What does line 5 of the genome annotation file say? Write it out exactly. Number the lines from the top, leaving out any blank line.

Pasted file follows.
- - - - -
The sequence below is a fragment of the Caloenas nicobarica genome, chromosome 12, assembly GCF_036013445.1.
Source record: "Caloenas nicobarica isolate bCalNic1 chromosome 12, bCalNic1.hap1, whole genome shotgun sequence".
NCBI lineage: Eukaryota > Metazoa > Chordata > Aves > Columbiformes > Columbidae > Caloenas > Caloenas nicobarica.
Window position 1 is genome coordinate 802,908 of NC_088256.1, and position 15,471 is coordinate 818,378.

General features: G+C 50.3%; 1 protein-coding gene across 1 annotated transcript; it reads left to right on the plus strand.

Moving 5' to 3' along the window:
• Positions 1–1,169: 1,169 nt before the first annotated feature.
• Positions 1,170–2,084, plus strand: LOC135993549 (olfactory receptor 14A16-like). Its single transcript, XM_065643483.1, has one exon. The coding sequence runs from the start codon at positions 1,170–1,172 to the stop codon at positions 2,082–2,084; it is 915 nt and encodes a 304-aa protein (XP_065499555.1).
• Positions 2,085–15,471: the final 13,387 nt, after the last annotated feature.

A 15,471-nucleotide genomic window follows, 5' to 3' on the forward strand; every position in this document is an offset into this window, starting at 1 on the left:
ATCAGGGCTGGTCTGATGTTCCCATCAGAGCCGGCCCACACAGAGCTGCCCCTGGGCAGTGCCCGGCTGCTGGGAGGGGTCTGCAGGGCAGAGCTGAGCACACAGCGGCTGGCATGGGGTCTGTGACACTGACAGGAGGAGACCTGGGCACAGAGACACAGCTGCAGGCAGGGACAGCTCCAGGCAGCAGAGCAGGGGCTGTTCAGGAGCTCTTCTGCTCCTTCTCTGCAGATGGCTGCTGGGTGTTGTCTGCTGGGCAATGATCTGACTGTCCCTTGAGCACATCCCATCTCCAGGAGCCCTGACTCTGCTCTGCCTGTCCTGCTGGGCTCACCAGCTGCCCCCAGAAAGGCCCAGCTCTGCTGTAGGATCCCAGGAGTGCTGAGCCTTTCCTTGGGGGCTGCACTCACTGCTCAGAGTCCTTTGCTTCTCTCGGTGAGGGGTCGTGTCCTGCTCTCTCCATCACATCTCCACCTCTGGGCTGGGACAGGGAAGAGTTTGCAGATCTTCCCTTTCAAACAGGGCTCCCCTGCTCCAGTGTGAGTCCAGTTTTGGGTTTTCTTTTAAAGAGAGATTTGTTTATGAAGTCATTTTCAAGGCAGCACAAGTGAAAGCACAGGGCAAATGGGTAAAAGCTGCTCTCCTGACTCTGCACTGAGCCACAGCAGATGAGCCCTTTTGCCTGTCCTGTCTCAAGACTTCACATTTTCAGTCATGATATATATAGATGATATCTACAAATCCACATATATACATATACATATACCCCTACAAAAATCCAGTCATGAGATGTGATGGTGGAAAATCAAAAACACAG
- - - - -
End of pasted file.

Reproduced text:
General features: G+C 50.3%; 1 protein-coding gene across 1 annotated transcript; it reads left to right on the plus strand.